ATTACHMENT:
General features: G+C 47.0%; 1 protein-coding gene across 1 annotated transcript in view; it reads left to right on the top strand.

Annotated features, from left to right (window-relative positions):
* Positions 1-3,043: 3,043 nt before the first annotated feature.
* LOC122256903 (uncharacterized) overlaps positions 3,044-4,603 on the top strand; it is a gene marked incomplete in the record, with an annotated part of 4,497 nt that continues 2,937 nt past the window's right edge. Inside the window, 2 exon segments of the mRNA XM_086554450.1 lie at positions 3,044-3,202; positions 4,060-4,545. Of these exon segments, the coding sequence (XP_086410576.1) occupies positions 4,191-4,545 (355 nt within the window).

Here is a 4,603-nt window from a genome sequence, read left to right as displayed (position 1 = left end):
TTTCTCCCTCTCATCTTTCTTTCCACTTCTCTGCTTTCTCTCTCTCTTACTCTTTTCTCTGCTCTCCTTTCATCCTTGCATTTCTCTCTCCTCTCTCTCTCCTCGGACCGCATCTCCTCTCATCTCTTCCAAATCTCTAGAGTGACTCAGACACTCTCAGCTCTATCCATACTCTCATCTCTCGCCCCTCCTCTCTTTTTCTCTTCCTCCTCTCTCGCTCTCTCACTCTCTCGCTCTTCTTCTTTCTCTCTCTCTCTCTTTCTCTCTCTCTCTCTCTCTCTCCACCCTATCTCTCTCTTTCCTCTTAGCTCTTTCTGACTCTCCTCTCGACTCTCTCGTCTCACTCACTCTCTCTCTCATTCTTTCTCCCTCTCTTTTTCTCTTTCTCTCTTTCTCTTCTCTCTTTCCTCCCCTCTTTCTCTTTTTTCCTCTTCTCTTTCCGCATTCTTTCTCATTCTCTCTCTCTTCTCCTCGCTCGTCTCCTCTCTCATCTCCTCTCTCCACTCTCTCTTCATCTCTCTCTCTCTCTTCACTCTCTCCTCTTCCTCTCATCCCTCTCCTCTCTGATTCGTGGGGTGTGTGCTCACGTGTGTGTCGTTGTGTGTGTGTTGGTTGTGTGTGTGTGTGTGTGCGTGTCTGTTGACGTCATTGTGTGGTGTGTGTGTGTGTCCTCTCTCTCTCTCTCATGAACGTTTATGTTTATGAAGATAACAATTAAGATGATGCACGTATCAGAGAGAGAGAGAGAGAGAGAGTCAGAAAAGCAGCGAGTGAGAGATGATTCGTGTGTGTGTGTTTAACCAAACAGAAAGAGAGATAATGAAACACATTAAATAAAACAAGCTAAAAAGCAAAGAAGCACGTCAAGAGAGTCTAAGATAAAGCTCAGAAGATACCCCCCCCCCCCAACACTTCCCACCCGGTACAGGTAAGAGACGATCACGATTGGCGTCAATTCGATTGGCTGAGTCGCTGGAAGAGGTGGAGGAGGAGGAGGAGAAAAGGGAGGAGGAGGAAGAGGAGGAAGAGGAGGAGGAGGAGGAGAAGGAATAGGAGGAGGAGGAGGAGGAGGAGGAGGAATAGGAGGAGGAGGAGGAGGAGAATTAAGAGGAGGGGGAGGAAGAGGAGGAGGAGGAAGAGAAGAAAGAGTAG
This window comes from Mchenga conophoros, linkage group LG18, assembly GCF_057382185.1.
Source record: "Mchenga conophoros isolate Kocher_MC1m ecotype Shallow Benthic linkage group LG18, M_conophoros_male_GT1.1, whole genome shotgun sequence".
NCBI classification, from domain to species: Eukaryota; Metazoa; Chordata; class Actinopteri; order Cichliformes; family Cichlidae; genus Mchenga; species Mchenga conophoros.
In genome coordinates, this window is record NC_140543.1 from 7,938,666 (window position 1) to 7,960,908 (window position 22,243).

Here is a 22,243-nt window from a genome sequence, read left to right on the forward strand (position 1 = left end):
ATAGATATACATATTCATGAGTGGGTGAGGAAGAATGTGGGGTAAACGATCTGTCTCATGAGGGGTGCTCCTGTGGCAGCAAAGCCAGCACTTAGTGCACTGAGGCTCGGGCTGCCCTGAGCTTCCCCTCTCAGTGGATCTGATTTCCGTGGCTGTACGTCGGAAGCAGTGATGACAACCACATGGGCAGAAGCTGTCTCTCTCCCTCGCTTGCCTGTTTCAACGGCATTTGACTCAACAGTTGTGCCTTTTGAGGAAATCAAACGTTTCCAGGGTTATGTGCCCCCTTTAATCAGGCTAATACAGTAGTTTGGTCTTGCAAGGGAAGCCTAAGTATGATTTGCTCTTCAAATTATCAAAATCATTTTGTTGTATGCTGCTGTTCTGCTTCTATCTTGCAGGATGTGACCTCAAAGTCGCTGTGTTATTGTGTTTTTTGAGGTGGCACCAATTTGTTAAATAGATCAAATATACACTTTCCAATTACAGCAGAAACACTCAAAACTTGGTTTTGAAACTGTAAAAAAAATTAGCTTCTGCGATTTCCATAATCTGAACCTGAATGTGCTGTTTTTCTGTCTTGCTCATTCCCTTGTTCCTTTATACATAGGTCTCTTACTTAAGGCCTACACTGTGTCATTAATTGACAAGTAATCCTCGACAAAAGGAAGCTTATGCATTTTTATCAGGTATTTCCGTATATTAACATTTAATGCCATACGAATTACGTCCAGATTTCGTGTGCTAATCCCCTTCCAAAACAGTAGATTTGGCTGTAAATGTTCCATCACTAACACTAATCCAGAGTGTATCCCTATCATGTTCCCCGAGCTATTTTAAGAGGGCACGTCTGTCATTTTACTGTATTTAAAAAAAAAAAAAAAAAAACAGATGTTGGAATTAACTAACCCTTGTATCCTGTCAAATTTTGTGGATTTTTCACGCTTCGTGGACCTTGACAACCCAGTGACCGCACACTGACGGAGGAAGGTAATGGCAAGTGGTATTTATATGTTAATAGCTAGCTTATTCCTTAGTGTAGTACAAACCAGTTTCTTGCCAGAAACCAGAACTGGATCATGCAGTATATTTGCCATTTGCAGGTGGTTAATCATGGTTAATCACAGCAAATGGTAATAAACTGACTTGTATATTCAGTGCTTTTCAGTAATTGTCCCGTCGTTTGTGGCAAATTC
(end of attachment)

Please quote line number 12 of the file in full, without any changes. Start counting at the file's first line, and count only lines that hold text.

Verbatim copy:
ATAGATATACATATTCATGAGTGGGTGAGGAAGAATGTGGGGTAAACGATCTGTCTCATGAGGGGTGCTCCTGTGGCAGCAAAGCCAGCACTTAGTGCACTGAGGCTCGGGCTGCCCTGAGCTTCCCCTCTCAGTGGATCTGATTTCCGTGGCTGTACGTCGGAAGCAGTGATGACAACCACATGGGCAGAAGCTGTCTCTCTCCCTCGCTTGCCTGTTTCAACGGCATTTGACTCAACAGTTGTGCCTTTTGAGGAAATCAAACGTTTCCAGGGTTATGTGCCCCCTTTAATCAGGCTAATACAGTAGTTTGGTCTTGCAAGGGAAGCCTAAGTATGATTTGCTCTTCAAATTATCAAAATCATTTTGTTGTATGCTGCTGTTCTGCTTCTATCTTGCAGGATGTGACCTCAAAGTCGCTGTGTTATTGTGTTTTTTGAGGTGGCACCAATTTGTTAAATAGATCAAATATACACTTTCCAATTACAGCAGAAACACTCAAAACTTGGTTTTGAAACTGTAAAAAAAATTAGCTTCTGCGATTTCCATAATCTGAACCTGAATGTGCTGTTTTTCTGTCTTGCTCATTCCCTTGTTCCTTTATACATAGGTCTCTTACTTAAGGCCTACACTGTGTCATTAATTGACAAGTAATCCTCGACAAAAGGAAGCTTATGCATTTTTATCAGGTATTTCCGTATATTAACATTTAATGCCATACGAATTACGTCCAGATTTCGTGTGCTAATCCCCTTCCAAAACAGTAGATTTGGCTGTAAATGTTCCATCACTAACACTAATCCAGAGTGTATCCCTATCATGTTCCCCGAGCTATTTTAAGAGGGCACGTCTGTCATTTTACTGTATTTAAAAAAAAAAAAAAAAAAACAGATGTTGGAATTAACTAACCCTTGTATCCTGTCAAATTTTGTGGATTTTTCACGCTTCGTGGACCTTGACAACCCAGTGACCGCACACTGACGGAGGAAGGTAATGGCAAGTGGTATTTATATGTTAATAGCTAGCTTATTCCTTAGTGTAGTACAAACCAGTTTCTTGCCAGAAACCAGAACTGGATCATGCAGTATATTTGCCATTTGCAGGTGGTTAATCATGGTTAATCACAGCAAATGGTAATAAACTGACTTGTATATTCAGTGCTTTTCAGTAATTGTCCCGTCGTTTGTGGCAAATTC